Honestly, I didn’t feel this way back then. In my mind, I was clear that there were at least a hundred more like me, who had cleared their exams in a similar fashion. How then, was my achievement any better? But I had forgotten a very important fact, that there were at least hundred thousand times hundred others, who weren’t even running the race that I had conquered.

So where did all of this brought me to? Very simple- it brought me to a conclusion that neither those 100 others like me nor those hundred thousand times hundred others who were not like me were my competition. The clichéd “I am my own competition” is the ultimate truth. Maybe others would be better off than I am or maybe, they’ll never be better off- but in either case, how does that suffice me? Does it make me content? And if not, then why have I been wasting my time to get the better of them all? What is wrong in becoming a better version of who I have been so far? A continually succeeding person where success is measured not by how I’m doing vis-a-vis others, but how I’m doing today against how I was doing yesterday. How happy I am today, as against how happy I was yesterday? And the best question- am I doing things today, that will contribute to me being happy tomorrow?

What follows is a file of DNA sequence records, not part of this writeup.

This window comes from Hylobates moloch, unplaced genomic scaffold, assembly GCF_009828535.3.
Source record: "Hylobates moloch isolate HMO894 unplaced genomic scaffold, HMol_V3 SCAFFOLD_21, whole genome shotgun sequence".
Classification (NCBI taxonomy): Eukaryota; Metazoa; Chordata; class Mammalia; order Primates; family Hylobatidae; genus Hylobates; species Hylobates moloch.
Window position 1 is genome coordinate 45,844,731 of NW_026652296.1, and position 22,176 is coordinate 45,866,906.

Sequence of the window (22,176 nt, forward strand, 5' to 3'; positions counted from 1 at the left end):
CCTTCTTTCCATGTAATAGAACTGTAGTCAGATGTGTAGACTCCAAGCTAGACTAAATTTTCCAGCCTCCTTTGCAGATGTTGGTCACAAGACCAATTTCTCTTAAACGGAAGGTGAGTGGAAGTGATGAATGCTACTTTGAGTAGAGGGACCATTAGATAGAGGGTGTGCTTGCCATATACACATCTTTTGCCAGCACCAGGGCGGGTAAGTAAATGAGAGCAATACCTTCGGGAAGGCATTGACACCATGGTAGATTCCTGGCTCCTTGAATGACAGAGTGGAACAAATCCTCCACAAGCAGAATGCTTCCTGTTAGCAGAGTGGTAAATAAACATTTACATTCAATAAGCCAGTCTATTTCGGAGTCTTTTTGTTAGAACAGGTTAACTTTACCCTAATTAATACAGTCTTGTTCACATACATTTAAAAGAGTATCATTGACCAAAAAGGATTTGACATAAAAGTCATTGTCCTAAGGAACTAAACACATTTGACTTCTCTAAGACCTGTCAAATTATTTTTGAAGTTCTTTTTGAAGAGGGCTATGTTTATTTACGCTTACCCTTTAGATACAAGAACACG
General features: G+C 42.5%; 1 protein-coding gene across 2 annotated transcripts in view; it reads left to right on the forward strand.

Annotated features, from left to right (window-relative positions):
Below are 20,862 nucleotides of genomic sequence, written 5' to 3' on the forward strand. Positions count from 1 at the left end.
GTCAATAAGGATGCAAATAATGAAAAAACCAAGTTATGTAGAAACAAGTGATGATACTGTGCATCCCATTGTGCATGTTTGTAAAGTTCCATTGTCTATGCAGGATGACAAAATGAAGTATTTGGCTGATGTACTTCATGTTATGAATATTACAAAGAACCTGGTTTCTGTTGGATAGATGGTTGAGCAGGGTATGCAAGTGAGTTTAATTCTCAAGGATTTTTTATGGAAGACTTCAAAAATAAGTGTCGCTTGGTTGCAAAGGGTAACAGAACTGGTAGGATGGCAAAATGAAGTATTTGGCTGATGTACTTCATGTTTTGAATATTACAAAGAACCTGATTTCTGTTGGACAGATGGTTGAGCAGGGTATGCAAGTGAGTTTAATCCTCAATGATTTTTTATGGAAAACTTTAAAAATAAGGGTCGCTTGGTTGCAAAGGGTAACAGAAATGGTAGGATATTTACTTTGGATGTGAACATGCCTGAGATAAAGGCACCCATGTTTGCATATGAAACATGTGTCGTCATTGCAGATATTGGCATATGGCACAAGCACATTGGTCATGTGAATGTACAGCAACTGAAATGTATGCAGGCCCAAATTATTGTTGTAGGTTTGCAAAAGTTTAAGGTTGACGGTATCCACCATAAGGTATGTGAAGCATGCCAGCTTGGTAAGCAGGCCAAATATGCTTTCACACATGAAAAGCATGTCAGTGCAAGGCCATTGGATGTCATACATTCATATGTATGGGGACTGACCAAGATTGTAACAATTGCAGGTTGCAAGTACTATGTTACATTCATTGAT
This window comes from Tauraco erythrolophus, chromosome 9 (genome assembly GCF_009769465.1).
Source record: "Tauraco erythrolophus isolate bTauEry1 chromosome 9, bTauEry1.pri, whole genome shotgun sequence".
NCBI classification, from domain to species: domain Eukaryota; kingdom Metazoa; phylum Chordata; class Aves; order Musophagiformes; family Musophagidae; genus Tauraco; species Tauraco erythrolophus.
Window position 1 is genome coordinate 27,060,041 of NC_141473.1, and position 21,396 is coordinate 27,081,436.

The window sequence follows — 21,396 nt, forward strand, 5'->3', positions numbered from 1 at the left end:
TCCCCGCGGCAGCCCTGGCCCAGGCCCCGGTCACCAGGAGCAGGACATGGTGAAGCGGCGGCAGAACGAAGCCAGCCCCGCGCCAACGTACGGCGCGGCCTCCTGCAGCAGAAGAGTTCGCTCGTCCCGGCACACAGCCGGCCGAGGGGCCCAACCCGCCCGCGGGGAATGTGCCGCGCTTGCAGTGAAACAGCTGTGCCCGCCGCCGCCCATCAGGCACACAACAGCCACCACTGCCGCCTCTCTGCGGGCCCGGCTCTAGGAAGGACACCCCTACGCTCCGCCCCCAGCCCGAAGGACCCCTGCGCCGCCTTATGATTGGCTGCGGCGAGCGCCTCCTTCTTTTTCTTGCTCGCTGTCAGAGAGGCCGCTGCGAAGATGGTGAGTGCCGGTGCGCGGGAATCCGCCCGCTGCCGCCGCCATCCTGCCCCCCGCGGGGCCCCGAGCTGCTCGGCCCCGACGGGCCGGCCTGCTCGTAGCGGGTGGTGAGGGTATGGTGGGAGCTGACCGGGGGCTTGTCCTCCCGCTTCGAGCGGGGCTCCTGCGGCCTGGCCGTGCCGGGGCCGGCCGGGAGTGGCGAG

Answers to these questions will only crop up if I sit down at one place, take a pause and ponder over everything that I’ve done, am doing and plan to do. Once I understand that life is about first finding my own happiness, then the next level or goal or whatever other fancy term you want to call it becomes how do I make others around me happy? How can I contribute towards the well-being of my fellow countrymen? How can I be of service to others? Because life is an act of giving, a continuous chance to improve in any of the direction that I choose to improve myself in. Truly, life is not about factors that are forced upon me, but what I intend to make of it. And all lives have this option, “how wild it is, to let it be”.

So long! (literally)

Vodafone Idea Limited – An Imminent Bankruptcy?

Let us talk about Vodafone Idea Limited (VIL) .
The giant telco came into existence after the merger of Idea and Vodafone – both giants for all facts and purposes.